“Twice Rejected Twice”
by Jay Wilburn
I’ve published two novels with small presses. One went through fifteen rejections or no answers for three acceptances and I picked one. I had three acceptances. Two came at once and I picked one which has turned out to be a great partnership for conventions and ongoing royalties. The third came after I sent an e-mail about pulling it. The second novel was requested by a publisher and then was accepted. The third novel I wrote has gone through about as many rejections and has not been accepted yet.
Two times though I had a story rejected twice. Let me be clear. I submitted the story. I got the rejection. I moved on. I don’t respond to rejections. I just rewrite and resubmit. But then I got a second rejection from the same publisher for the story submission that was already rejected. And this happened to me twice with two different publishers on two different stories.
I imagine the editor waking up in a cold sweat in the middle of the night thinking, “Oh, God, that story was so awful. Did I reject it? I can’t remember. It was so bad that I should really go ahead and send another one just to be sure.”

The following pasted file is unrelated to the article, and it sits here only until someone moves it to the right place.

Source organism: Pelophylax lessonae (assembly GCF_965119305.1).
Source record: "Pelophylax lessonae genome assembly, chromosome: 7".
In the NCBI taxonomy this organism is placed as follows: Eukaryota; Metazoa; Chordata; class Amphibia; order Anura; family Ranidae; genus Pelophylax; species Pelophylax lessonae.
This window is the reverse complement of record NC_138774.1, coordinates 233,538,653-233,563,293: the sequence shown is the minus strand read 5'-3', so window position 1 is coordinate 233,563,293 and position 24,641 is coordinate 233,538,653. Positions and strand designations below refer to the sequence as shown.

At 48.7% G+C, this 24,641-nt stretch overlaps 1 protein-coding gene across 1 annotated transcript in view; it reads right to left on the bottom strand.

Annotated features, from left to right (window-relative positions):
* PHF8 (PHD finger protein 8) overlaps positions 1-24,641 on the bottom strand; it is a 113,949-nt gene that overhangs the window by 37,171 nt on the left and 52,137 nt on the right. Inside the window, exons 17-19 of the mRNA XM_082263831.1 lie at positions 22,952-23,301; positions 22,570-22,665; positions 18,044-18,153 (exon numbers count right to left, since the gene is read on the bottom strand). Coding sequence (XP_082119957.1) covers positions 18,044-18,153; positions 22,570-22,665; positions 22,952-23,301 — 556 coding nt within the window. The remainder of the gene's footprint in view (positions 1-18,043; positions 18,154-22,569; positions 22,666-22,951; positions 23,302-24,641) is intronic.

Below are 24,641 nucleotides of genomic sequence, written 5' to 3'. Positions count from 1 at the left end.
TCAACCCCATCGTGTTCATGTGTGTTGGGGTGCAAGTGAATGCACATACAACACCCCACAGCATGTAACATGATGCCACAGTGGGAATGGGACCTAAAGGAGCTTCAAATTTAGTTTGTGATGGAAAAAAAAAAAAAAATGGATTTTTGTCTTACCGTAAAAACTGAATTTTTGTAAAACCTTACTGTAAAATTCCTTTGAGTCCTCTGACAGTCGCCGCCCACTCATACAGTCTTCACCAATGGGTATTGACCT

If it had only happened once, I could brush it off as a mistake, but two publishers did that. I honestly don’t remember which stories got double rejected. I wish I had noted it because it is an important history, but maybe it is best that I don’t remember.
I don’t want my stories to have a complex. I just need to pick myself up and keep writing.
I still love my work with small presses, but I’m opening up to self-publishing again. I’ve worked with a number of great, full-time authors that are writing their own tickets that way. We’ve done collaborative pieces together. We hire our own artists and editors and do the work right, but we set the rules. There are some pieces that are not going to make it through the gatekeepers the way they are conceived. Sometimes that means a work needs to be improved, but sometimes it means if you believe in your vision, you put it out there on your own terms.
Dead Song and the music of The Sound May Suffer. Music and a book were more than most publishers were ready to take on, but that’s how this story had to be told, so that’s how I told it.
For all of these pieces, I have said that you only need one acceptance. The number of rejections doesn’t matter. You can learn something and revise, but that one acceptance is all you ever need. You beat rejection by keeping on working until you get that one acceptance and then you have won.
Check out the latest book and music from a new series by Jay Wilburn:
The Dead Song Legend Dodecology Book 1: January from Milwaukee to Muscle Shoals
The Sound May Suffer - Songs from the Dead Song Legend Book 1: January
Jay Wilburn lives with his wife and two sons in Conway, South Carolina near the Atlantic coast of the southern United States. He taught public school for sixteen years before becoming a full time writer. He is the author of the Dead Song Legend Dodecology and the music of the five song soundtrack recorded as if by the characters within the world of the novel The Sound May Suffer. Follow his many dark thoughts on Twitter @AmongTheZombies, his Facebook author page, and at JayWilburn.com